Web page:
mothers day peru

The Peruvian people organize dinners, lunches, trips and parties throughout the week in which Mother’s Day falls. The day becomes a celebratory moment and an opportunity to spend time with family and friends. Some really unique activities surround the celebration, including gathering at a graveyard over food and drinks to honor deceased Mothers. At the entrance gate of the cemetery, heart-shaped icons reading “Feliz Dia Mama” (Happy Mother’s Day in Spanish) are placed along with balloons. Peruvian children buy small gifts and cards for their mothers and read them poems, and families get together for recreation and high tea. It is not uncommon to see children of all ages going the extra mile, organizing surprise parties, preparing special meals and taking advantage of every opportunity to make their mothers feel special.

las mananitas

Mother’s Day in Mexico is celebrated on a fixed day, May 10th, and is celebrated in a highly colorful fashion. According to a custom in Mexico, sons and daughters make themselves present in the house on the eve of Mother’s Day. The day is celebrated with gusto, as churches in Mexico organize special masses. The highpoints of this event include an orchestra, which plays "las mañanitas", and the distribution of tamales and atole, the traditional early-morning meal, which is served to all local mothers.  It’s estimated that 200,000 extra waiters are put to work in Mexican restaurants for this special day, and families enjoy long tables piled with kilos of carnitas and barbacoa. A decent Mother’s Day lunch can easily clock in at five hours!

France’s version of Mother’s Day, or “Fete des Meres”, takes place in late May or early June, based on the Pentecost. It was not officially celebrated until 1950. On this day, moms relax and rely on their children to cater to their needs and to the chores. Gifts are given and short poems recited. A special family medal known as the “Médaille de la Famille” is traditionally gifted to parents. The day ends with a relaxing, celebratory meal.

Fete des Mere

Mother’s Day in Serbia, as well as several surrounding countries, comes with a fun and unusual tradition. Mother’s Day is part of a series of holidays — including Children's Day and Father's Day — which take place on three consecutive Sundays in December. On Children’s Day, kids are tied together and must promise to behave in order to be untied. The following Sunday, for Mother's Day, it's mom's turn to be tied up; to be set free, she must give her children treats and small gifts. Finally, the next Sunday, it’s the father's turn. He's tied up until he gives his family Christmas gifts. Then everyone sits together to celebrate Christmas.

These unique celebrations all have one thing in common. They all give moms a special day, meant just for her. What traditions does your family have, to show mom she’s special? Share yours below!

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Wednesday, May 2, 2018

Here We Grow Again! Sea TREK, Sanya Atlantis!

Sea TREK Sanya Atlantis

Just back from a whirlwind tour across the globe, our Director of Water Operations and Safety, Carl Hanson, claimed some additional frequent flyer miles last week, as he traveled to Hainan, China, to visit our newest Sea TREK location– Atlantis Sanya! Carl, accompanied by Keenan Mayfield, Sea TREK Field Operations Specialist, checked in to train new Sea TREK staff and ensure flawless operating procedures were in place, prior to opening this exciting new entity!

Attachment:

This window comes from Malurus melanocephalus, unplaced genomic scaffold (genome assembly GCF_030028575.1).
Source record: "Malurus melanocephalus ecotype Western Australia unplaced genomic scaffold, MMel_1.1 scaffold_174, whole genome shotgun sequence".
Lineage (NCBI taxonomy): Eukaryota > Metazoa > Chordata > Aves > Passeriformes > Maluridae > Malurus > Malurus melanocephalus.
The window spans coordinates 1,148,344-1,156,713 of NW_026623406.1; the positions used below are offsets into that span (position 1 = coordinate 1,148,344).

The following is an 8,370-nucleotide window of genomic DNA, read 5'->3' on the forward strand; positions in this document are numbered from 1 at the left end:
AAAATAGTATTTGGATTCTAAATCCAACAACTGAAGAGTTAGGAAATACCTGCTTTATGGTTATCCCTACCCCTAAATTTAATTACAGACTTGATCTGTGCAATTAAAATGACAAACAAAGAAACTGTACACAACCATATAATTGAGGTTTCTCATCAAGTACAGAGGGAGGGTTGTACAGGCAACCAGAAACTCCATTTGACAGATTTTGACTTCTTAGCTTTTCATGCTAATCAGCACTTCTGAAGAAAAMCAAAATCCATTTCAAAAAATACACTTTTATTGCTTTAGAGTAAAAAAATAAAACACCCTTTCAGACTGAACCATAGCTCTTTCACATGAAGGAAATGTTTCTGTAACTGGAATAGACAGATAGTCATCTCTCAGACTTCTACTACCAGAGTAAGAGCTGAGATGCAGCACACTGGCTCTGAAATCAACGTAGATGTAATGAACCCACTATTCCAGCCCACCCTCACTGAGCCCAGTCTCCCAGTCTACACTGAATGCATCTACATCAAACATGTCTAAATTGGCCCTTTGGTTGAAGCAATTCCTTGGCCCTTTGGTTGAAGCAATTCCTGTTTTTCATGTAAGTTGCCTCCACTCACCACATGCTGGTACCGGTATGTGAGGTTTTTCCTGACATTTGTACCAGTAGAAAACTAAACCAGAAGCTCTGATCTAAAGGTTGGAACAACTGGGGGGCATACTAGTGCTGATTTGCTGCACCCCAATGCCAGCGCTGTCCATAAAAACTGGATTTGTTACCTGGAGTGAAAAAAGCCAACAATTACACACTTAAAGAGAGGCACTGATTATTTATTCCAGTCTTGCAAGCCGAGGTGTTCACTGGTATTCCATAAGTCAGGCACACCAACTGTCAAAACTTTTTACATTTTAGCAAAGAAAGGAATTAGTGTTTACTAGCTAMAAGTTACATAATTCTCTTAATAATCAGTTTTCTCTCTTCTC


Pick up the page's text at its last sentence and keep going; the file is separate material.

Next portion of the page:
Sanya Atlantis Sea TREK tank

Modeled after Atlantis The Palm, Dubai, the $1.74 billion Atlantis Sanya is an impressive and massive resort. Overlooking the South China Sea, the resort offers unparalleled excitement and larger than life experiences. The unique, ocean-themed destination features more than a dozen restaurants; a vibrant range of bars and lounges; a spa and fitness center; shopping; and luxurious accommodations.

The highlight of the resort is an incredible marine and water park, with adventures in every corner. Thrill rides and slides, dolphin and sea lion encounters, and diving opportunities combine with an aquarium teeming with over 86,000 residents, including sharks, rays and other distinctive marine life. The aquarium is the perfect environment for the soon-to-open Sea TREK attraction!

Sea TREK training, Sanya Atlantis

Carl and Keenan’s workweek in China included installation of the Sea TREK system, and the training of four new Guides and a Training Coordinator on everything from daily operations, to customer service and safety procedures. They administered a classroom session reviewing the Guide Manual, ran safety drills, and practiced mock-Sea TREK tours. All with a language barrier, a dab of jet lag (over 40 hours of total flight time), and a significant time change.

However, with all of the hard work and challenges, Keenan and Carl still managed to take in some sights and enjoy the area’s cultural offerings. They tried interesting foods like spicy pickled fish head soup, and another soup with a local spice or herb that numbs your mouth! They also “ate a lot of noodles” according to Carl.

sea trekker boardwalk tour china

The adrenaline junkies explored Atlantis Sanya’s Aquaventure Waterpark and went on an intense water slide with a floor that drops out, launching you into a near free fall! Keenan and Carl had the chance to experience a little Sanya nightlife, and they also checked out the small island of Wu Zhi Zhou. The island is bursting with activities, including Sub Sea’s FunCat electric-solar catamarans and two seasonal Sea TREK operations.

Sea TREK Sanya Atlantis

Atlantis Sanya officially opened to the public on May 1st, and the Sea TREK adventure will open in the coming months. We’re so excited to welcome Atlantis Sanya to the Sea TREK family. Be sure to check out their website for updates and more info:

Sea TREK Sanya Atlantis team